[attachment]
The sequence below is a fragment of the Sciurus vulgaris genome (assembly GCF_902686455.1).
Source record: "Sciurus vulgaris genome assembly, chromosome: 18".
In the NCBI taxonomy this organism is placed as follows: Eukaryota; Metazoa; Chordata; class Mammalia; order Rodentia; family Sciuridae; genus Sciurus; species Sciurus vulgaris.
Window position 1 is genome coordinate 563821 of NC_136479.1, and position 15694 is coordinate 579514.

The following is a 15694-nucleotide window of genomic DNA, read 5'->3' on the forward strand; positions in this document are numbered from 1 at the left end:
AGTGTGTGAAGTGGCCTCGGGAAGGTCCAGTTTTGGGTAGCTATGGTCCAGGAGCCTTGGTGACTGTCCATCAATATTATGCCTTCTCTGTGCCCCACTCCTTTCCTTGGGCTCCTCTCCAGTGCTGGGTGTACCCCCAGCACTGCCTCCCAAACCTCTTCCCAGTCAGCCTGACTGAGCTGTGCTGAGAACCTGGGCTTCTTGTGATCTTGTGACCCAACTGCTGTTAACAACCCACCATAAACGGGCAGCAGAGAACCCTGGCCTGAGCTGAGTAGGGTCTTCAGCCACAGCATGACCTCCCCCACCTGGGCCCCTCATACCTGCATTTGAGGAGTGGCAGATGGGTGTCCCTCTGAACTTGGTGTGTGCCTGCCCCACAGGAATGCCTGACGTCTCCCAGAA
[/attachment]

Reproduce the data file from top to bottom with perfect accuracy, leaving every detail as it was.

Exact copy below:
The sequence below is a fragment of the Sciurus vulgaris genome (assembly GCF_902686455.1).
Source record: "Sciurus vulgaris genome assembly, chromosome: 18".
In the NCBI taxonomy this organism is placed as follows: Eukaryota; Metazoa; Chordata; class Mammalia; order Rodentia; family Sciuridae; genus Sciurus; species Sciurus vulgaris.
Window position 1 is genome coordinate 563821 of NC_136479.1, and position 15694 is coordinate 579514.

The following is a 15694-nucleotide window of genomic DNA, read 5'->3' on the forward strand; positions in this document are numbered from 1 at the left end:
AGTGTGTGAAGTGGCCTCGGGAAGGTCCAGTTTTGGGTAGCTATGGTCCAGGAGCCTTGGTGACTGTCCATCAATATTATGCCTTCTCTGTGCCCCACTCCTTTCCTTGGGCTCCTCTCCAGTGCTGGGTGTACCCCCAGCACTGCCTCCCAAACCTCTTCCCAGTCAGCCTGACTGAGCTGTGCTGAGAACCTGGGCTTCTTGTGATCTTGTGACCCAACTGCTGTTAACAACCCACCATAAACGGGCAGCAGAGAACCCTGGCCTGAGCTGAGTAGGGTCTTCAGCCACAGCATGACCTCCCCCACCTGGGCCCCTCATACCTGCATTTGAGGAGTGGCAGATGGGTGTCCCTCTGAACTTGGTGTGTGCCTGCCCCACAGGAATGCCTGACGTCTCCCAGAA